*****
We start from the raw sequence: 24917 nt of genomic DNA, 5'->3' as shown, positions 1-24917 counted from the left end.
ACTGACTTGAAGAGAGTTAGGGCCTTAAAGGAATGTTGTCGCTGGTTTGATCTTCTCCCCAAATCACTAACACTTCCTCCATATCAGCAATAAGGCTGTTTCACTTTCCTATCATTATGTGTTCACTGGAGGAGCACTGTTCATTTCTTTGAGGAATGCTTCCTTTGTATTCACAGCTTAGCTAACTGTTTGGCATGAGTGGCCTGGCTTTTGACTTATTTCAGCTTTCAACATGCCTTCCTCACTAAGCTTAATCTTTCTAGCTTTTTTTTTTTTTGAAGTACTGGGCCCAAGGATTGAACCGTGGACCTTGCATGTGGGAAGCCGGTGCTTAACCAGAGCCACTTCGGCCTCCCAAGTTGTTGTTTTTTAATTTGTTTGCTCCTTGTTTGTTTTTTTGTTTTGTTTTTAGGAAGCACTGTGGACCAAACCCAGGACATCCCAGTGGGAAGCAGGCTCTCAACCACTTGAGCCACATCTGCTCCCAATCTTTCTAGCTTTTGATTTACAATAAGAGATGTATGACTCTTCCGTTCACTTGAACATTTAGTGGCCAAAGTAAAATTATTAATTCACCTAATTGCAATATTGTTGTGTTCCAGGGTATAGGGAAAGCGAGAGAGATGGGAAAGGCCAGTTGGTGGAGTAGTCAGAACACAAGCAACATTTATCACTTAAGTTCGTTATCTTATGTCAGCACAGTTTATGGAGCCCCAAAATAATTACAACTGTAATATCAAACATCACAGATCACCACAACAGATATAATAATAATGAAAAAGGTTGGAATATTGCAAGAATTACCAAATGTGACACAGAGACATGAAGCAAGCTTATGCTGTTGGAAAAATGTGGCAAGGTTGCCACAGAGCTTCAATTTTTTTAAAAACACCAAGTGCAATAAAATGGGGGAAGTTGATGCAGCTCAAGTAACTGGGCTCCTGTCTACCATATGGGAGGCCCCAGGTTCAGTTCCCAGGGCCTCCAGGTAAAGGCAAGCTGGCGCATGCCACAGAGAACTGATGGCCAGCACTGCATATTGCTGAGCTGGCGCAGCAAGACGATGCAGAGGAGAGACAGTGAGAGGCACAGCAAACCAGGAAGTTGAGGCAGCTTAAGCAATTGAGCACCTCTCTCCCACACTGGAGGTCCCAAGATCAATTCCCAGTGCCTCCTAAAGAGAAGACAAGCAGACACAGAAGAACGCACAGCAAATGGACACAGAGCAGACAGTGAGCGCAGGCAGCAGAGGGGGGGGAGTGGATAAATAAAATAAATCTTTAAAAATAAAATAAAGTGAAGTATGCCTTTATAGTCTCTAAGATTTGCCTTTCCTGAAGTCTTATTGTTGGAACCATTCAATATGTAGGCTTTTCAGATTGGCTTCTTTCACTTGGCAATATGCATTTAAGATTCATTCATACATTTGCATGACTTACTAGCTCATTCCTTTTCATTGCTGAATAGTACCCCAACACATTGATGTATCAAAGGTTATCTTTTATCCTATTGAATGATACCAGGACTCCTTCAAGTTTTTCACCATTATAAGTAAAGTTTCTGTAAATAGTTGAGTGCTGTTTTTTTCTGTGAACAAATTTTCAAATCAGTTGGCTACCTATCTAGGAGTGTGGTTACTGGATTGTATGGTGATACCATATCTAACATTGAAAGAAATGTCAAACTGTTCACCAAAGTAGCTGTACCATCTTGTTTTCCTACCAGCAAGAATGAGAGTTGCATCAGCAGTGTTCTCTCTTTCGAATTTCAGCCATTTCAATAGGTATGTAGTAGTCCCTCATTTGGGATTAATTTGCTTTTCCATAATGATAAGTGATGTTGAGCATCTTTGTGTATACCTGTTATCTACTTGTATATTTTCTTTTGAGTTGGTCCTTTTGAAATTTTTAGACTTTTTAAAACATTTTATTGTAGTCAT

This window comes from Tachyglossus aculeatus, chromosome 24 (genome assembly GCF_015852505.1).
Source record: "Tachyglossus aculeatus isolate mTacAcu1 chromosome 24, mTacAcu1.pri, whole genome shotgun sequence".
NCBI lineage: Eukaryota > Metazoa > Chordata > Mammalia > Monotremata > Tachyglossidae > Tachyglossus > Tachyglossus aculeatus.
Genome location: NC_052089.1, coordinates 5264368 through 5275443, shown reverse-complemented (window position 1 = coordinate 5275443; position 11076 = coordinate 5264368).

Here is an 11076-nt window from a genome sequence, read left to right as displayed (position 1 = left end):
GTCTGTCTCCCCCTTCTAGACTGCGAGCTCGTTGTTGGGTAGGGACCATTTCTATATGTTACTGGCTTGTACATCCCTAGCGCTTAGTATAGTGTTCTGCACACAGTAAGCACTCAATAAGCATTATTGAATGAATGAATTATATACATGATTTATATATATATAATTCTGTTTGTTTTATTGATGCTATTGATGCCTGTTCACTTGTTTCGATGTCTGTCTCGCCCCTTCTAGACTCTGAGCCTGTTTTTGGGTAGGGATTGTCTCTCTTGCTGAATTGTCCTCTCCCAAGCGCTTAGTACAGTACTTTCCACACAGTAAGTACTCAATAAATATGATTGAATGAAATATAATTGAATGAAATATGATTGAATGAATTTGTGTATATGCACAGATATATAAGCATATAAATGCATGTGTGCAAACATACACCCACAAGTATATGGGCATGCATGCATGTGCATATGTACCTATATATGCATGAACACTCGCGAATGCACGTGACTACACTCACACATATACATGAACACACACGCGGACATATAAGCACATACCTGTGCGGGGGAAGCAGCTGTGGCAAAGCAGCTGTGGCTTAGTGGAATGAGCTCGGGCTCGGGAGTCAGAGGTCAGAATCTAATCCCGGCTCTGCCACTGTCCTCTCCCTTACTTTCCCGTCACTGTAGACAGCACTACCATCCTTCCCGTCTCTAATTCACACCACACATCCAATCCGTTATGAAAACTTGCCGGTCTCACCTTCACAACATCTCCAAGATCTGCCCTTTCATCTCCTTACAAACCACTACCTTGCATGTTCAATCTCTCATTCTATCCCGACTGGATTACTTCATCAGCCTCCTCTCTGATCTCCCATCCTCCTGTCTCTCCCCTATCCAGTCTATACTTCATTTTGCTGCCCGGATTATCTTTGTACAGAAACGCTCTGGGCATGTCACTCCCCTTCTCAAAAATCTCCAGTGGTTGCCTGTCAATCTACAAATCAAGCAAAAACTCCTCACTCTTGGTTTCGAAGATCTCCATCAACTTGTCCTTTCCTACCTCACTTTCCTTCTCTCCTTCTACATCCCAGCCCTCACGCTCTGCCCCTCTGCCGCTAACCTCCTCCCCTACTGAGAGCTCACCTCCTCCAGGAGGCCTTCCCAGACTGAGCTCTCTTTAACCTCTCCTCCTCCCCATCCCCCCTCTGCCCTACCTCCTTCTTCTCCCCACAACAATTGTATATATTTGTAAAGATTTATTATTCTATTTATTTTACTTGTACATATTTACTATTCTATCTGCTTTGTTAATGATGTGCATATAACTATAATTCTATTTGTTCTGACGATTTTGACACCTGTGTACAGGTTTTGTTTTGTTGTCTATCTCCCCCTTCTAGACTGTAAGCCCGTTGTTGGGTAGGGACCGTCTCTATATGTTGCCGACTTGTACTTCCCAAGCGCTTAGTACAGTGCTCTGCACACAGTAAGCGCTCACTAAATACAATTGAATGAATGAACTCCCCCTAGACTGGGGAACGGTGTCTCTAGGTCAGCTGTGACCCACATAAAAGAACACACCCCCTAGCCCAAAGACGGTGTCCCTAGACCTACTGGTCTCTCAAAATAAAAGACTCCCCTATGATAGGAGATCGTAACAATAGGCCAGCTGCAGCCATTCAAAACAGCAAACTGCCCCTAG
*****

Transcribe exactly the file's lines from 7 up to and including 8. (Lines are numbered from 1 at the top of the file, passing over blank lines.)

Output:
Here is an 11076-nt window from a genome sequence, read left to right as displayed (position 1 = left end):
GTCTGTCTCCCCCTTCTAGACTGCGAGCTCGTTGTTGGGTAGGGACCATTTCTATATGTTACTGGCTTGTACATCCCTAGCGCTTAGTATAGTGTTCTGCACACAGTAAGCACTCAATAAGCATTATTGAATGAATGAATTATATACATGATTTATATATATATAATTCTGTTTGTTTTATTGATGCTATTGATGCCTGTTCACTTGTTTCGATGTCTGTCTCGCCCCTTCTAGACTCTGAGCCTGTTTTTGGGTAGGGATTGTCTCTCTTGCTGAATTGTCCTCTCCCAAGCGCTTAGTACAGTACTTTCCACACAGTAAGTACTCAATAAATATGATTGAATGAAATATAATTGAATGAAATATGATTGAATGAATTTGTGTATATGCACAGATATATAAGCATATAAATGCATGTGTGCAAACATACACCCACAAGTATATGGGCATGCATGCATGTGCATATGTACCTATATATGCATGAACACTCGCGAATGCACGTGACTACACTCACACATATACATGAACACACACGCGGACATATAAGCACATACCTGTGCGGGGGAAGCAGCTGTGGCAAAGCAGCTGTGGCTTAGTGGAATGAGCTCGGGCTCGGGAGTCAGAGGTCAGAATCTAATCCCGGCTCTGCCACTGTCCTCTCCCTTACTTTCCCGTCACTGTAGACAGCACTACCATCCTTCCCGTCTCTAATTCACACCACACATCCAATCCGTTATGAAAACTTGCCGGTCTCACCTTCACAACATCTCCAAGATCTGCCCTTTCATCTCCTTACAAACCACTACCTTGCATGTTCAATCTCTCATTCTATCCCGACTGGATTACTTCATCAGCCTCCTCTCTGATCTCCCATCCTCCTGTCTCTCCCCTATCCAGTCTATACTTCATTTTGCTGCCCGGATTATCTTTGTACAGAAACGCTCTGGGCATGTCACTCCCCTTCTCAAAAATCTCCAGTGGTTGCCTGTCAATCTACAAATCAAGCAAAAACTCCTCACTCTTGGTTTCGAAGATCTCCATCAACTTGTCCTTTCCTACCTCACTTTCCTTCTCTCCTTCTACATCCCAGCCCTCACGCTCTGCCCCTCTGCCGCTAACCTCCTCCCCTACTGAGAGCTCACCTCCTCCAGGAGGCCTTCCCAGACTGAGCTCTCTTTAACCTCTCCTCCTCCCCATCCCCCCTCTGCCCTACCTCCTTCTTCTCCCCACAACAATTGTATATATTTGTAAAGATTTATTATTCTATTTATTTTACTTGTACATATTTACTATTCTATCTGCTTTGTTAATGATGTGCATATAACTATAATTCTATTTGTTCTGACGATTTTGACACCTGTGTACAGGTTTTGTTTTGTTGTCTATCTCCCCCTTCTAGACTGTAAGCCCGTTGTTGGGTAGGGACCGTCTCTATATGTTGCCGACTTGTACTTCCCAAGCGCTTAGTACAGTGCTCTGCACACAGTAAGCGCTCACTAAATACAATTGAATGAATGAACTCCCCCTAGACTGGGGAACGGTGTCTCTAGGTCAGCTGTGACCCACATAAAAGAACACACCCCCTAGCCCAAAGACGGTGTCCCTAGACCTACTGGTCTCTCAAAATAAAAGACTCCCCTATGATAGGAGATCGTAACAATAGGCCAGCTGCAGCCATTCAAAACAGCAAACTGCCCCTAG